I’m a big fan of following Canada’s smartest investors into the stocks they like the most. Here’s the way I see it: There are a million reasons for selling a stock. You might want to increase diversification. Cash could be needed for any number of upcoming purchases. Perhaps a nice profit was already achieved, and an investor wants to lock it in. Or maybe an internal timeline has lapsed and an investor uses it as a reason to sell. There’s just one reason for buying, however. We all buy stocks because they represent an opportunity to make profit. This is…
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I’m a big fan of following Canada’s smartest investors into the stocks they like the most.
Here’s the way I see it: There are a million reasons for selling a stock. You might want to increase diversification. Cash could be needed for any number of upcoming purchases. Perhaps a nice profit was already achieved, and an investor wants to lock it in. Or maybe an internal timeline has lapsed and an investor uses it as a reason to sell.
There’s just one reason for buying, however. We all buy stocks because they represent an opportunity to make profit. This is why following the money is such a powerful investment strategy. It tells you everything you need to know.
With that in mind, let’s take a closer look at the stocks some of Canada’s best investors are buying today.
Cominar REIT (TSX:CUF.UN) has been a major disappointment over the last few years. The largest owner of commercial property in Quebec struggled with tepid economic numbers, a stretched balance sheet from a big acquisition, and two separate dividend cuts. No wonder shares are down 36% over the last five years.
But things are starting to improve. The balance sheet is now in much better shape after the company sold off some non-core properties. Quebec’s economy has improved, which has increased occupancy. The payout ratio has decreased substantially as well, which means that for the first time in years Cominar shareholders have a sustainable dividend. Shares currently yield a hair over 6%.
This turnaround situation has attracted Zachary George, the portfolio manager and co-founder of Frontfour Capital Group. George has been aggressively buying shares in January after being named to Cominar’s board of directors. He currently owns more than six million shares, an investment worth close to $70 million.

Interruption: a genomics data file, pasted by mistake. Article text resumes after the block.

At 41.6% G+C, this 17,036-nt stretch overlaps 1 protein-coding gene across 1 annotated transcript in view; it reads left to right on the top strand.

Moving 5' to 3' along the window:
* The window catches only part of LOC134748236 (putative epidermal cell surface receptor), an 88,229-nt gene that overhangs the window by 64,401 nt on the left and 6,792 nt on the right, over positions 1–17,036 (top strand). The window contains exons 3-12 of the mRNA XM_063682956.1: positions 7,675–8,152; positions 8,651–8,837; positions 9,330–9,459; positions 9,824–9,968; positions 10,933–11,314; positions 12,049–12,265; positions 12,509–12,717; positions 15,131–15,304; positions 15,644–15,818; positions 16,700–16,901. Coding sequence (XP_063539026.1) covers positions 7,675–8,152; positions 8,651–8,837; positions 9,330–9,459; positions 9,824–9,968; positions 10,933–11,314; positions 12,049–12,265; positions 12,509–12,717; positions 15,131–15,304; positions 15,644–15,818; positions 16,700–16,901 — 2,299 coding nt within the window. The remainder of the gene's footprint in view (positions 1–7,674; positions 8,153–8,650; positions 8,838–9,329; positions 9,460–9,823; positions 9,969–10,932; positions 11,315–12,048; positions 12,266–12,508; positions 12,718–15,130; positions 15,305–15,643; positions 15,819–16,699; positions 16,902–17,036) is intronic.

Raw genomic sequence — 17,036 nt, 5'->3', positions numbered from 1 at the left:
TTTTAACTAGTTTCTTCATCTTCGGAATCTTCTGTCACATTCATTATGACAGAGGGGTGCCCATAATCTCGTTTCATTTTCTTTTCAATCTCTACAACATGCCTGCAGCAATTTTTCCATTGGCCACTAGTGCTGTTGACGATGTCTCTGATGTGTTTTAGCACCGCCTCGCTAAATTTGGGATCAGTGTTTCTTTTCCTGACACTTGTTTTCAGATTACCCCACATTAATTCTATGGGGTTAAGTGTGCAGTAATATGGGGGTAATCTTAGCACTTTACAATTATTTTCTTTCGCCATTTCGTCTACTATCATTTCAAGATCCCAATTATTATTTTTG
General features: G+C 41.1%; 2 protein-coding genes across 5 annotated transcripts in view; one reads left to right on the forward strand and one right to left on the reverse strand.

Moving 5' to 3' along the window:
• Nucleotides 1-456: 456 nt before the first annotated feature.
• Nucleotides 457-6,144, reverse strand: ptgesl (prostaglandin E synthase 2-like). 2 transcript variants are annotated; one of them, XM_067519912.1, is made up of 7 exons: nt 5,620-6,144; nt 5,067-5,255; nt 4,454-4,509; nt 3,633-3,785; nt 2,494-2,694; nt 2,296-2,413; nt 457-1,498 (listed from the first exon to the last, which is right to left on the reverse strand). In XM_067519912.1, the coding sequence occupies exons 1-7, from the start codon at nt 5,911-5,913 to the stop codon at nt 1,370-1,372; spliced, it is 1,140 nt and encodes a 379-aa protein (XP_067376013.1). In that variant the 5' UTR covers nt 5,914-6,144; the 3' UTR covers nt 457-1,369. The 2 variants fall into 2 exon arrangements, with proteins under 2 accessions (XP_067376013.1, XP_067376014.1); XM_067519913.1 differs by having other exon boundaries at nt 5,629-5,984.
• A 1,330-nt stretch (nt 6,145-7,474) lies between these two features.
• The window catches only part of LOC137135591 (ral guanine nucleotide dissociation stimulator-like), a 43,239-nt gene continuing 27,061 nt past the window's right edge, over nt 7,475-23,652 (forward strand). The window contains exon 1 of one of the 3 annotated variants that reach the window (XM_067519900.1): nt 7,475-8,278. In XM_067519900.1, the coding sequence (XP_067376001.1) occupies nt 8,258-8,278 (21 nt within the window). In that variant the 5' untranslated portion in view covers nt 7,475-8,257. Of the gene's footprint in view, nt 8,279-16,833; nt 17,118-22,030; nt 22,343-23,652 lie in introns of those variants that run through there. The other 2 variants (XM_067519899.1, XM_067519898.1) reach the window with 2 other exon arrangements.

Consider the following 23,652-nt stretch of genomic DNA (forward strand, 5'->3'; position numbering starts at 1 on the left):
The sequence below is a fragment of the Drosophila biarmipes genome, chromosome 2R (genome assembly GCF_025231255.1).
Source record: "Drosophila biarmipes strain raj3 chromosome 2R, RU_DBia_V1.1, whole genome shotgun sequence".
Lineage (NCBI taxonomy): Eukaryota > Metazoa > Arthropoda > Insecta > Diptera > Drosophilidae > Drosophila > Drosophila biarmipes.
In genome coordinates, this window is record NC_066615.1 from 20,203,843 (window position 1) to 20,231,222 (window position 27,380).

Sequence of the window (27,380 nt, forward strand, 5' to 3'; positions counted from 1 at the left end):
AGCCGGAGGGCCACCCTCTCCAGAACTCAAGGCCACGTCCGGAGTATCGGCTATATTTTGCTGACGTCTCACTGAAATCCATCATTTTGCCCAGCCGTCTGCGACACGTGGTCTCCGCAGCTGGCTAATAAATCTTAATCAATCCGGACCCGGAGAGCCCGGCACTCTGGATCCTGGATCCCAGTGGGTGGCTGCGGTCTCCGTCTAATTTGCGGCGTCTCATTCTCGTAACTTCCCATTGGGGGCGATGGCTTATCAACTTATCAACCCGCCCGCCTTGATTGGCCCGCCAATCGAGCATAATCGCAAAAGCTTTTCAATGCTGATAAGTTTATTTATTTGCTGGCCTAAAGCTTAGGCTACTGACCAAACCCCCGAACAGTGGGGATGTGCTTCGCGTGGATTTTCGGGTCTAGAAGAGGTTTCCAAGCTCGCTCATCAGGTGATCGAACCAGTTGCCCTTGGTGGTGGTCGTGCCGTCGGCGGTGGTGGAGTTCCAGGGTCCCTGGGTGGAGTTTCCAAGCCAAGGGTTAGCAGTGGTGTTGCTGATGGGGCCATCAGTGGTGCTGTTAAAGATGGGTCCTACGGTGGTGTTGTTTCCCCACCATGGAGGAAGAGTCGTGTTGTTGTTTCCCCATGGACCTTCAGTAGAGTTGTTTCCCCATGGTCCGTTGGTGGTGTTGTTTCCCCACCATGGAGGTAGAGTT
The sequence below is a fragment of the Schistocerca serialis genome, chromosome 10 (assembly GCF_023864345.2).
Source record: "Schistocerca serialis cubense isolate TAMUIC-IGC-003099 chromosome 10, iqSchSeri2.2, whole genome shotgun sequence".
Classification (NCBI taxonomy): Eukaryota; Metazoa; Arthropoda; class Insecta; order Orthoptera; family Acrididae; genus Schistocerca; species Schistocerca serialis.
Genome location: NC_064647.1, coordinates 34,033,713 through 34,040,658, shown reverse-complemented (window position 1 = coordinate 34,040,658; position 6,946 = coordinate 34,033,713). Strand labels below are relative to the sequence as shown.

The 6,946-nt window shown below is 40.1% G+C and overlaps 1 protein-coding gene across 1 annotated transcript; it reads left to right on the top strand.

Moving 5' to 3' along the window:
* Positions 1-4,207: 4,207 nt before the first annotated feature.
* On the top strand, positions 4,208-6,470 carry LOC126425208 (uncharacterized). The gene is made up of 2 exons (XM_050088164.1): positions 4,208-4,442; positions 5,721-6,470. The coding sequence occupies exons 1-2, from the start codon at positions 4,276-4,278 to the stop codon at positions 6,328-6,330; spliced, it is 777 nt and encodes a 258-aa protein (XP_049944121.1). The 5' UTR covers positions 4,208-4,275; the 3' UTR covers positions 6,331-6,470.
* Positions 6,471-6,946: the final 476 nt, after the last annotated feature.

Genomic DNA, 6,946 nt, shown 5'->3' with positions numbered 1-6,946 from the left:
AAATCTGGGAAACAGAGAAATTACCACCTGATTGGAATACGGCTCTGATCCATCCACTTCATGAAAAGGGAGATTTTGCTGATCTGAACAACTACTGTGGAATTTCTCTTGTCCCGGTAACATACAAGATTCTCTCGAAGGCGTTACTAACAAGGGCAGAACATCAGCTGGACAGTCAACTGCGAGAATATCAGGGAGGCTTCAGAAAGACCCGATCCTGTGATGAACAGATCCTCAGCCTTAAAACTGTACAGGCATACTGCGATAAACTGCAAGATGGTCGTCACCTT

Astute investors will immediately notice the many similarities between Cominar and Artis REIT (TSX:AX.UN). Both companies have struggled over the last few years — issues that ultimately led to a dividend cut. And now Artis has a number of insiders loading up on shares while the stock is temporarily cheap.
Ron Joyce — who you might remember as the man who built Tim Hortons into a powerhouse — has recently been adding to his holdings, picking up 900,000 shares in November for approximately the same price as today’s trading level. Joyce owns more than 16 million shares in total, and his son Steven represents him on the board of directors.
Artis’s management agrees it’s a good time to buy. The company is taking the capital saved from cutting its dividend and putting it back to work buying back shares. It repurchased more than one million shares in December and should buy back a similar amount in January.
Two large investors have been busily acquiring Hudbay Minerals (TSX:HBM)(NYSE:HBM) shares with the intention of shaking up the miner’s operations.
Waterton Global Resource Management, which owns about 10% of Hudbay shares, has nominated its own slate of directors for Hudbay’s next annual meeting. Waterton is also looking to transform Hudbay’s top management team as well — a group that Waterton believes have disappointed investors for far too long.
Another big investor has also been recently buying. GMT Capital, a hedge fund with some US$4 billion under management, added to its position in Hudbay in December, buying more than a million shares slowly throughout the month. GMT now owns more than 30 million Hudbay shares.
Although GMT Capital is staying silent while Waterton draws all the attention, I doubt the fund’s managers are very opposed to the proposed shakeup. If GMT Capital really had a problem with Waterton’s approach, it would have issued a statement that supported management and the current board.
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Fool contributor Nelson Smith owns shares of ARTIS REAL ESTATE INVESTMENT TRUST UNITS.